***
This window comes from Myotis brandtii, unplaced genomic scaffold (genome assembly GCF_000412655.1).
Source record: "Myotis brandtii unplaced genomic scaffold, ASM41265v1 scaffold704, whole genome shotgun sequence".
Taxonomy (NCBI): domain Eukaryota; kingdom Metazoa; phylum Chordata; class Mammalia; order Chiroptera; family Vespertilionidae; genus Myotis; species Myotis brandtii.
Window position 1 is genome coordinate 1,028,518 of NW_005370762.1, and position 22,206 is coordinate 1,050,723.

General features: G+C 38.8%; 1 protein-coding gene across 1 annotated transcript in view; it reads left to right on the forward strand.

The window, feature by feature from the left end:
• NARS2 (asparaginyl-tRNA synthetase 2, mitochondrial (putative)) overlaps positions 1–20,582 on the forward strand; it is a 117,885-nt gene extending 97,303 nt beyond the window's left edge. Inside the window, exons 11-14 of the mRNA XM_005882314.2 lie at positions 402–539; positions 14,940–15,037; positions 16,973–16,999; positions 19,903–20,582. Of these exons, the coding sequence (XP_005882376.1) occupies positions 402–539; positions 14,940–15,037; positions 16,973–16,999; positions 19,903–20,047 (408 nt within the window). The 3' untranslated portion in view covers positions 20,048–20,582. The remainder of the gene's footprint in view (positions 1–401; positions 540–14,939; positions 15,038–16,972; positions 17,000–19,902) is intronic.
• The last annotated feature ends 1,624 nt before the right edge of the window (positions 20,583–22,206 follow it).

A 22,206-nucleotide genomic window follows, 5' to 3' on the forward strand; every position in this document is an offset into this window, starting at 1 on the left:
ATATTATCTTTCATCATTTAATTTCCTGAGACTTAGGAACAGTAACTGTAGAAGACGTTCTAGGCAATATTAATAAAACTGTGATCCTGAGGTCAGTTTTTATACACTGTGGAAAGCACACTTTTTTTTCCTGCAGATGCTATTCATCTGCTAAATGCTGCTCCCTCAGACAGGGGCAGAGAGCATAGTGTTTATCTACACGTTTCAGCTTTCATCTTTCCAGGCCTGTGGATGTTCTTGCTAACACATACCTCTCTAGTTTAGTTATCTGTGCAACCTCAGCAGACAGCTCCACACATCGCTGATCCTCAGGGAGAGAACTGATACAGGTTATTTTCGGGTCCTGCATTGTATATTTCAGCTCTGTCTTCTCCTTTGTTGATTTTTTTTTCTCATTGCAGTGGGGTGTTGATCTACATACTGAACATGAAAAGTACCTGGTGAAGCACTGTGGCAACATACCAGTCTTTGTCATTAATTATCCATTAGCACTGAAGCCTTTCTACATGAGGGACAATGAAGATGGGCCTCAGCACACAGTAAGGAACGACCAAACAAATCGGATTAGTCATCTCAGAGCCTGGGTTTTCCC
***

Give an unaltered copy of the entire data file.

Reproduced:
This window comes from Myotis brandtii, unplaced genomic scaffold (genome assembly GCF_000412655.1).
Source record: "Myotis brandtii unplaced genomic scaffold, ASM41265v1 scaffold704, whole genome shotgun sequence".
Taxonomy (NCBI): domain Eukaryota; kingdom Metazoa; phylum Chordata; class Mammalia; order Chiroptera; family Vespertilionidae; genus Myotis; species Myotis brandtii.
Window position 1 is genome coordinate 1,028,518 of NW_005370762.1, and position 22,206 is coordinate 1,050,723.

General features: G+C 38.8%; 1 protein-coding gene across 1 annotated transcript in view; it reads left to right on the forward strand.

The window, feature by feature from the left end:
• NARS2 (asparaginyl-tRNA synthetase 2, mitochondrial (putative)) overlaps positions 1–20,582 on the forward strand; it is a 117,885-nt gene extending 97,303 nt beyond the window's left edge. Inside the window, exons 11-14 of the mRNA XM_005882314.2 lie at positions 402–539; positions 14,940–15,037; positions 16,973–16,999; positions 19,903–20,582. Of these exons, the coding sequence (XP_005882376.1) occupies positions 402–539; positions 14,940–15,037; positions 16,973–16,999; positions 19,903–20,047 (408 nt within the window). The 3' untranslated portion in view covers positions 20,048–20,582. The remainder of the gene's footprint in view (positions 1–401; positions 540–14,939; positions 15,038–16,972; positions 17,000–19,902) is intronic.
• The last annotated feature ends 1,624 nt before the right edge of the window (positions 20,583–22,206 follow it).

A 22,206-nucleotide genomic window follows, 5' to 3' on the forward strand; every position in this document is an offset into this window, starting at 1 on the left:
ATATTATCTTTCATCATTTAATTTCCTGAGACTTAGGAACAGTAACTGTAGAAGACGTTCTAGGCAATATTAATAAAACTGTGATCCTGAGGTCAGTTTTTATACACTGTGGAAAGCACACTTTTTTTTCCTGCAGATGCTATTCATCTGCTAAATGCTGCTCCCTCAGACAGGGGCAGAGAGCATAGTGTTTATCTACACGTTTCAGCTTTCATCTTTCCAGGCCTGTGGATGTTCTTGCTAACACATACCTCTCTAGTTTAGTTATCTGTGCAACCTCAGCAGACAGCTCCACACATCGCTGATCCTCAGGGAGAGAACTGATACAGGTTATTTTCGGGTCCTGCATTGTATATTTCAGCTCTGTCTTCTCCTTTGTTGATTTTTTTTTCTCATTGCAGTGGGGTGTTGATCTACATACTGAACATGAAAAGTACCTGGTGAAGCACTGTGGCAACATACCAGTCTTTGTCATTAATTATCCATTAGCACTGAAGCCTTTCTACATGAGGGACAATGAAGATGGGCCTCAGCACACAGTAAGGAACGACCAAACAAATCGGATTAGTCATCTCAGAGCCTGGGTTTTCCC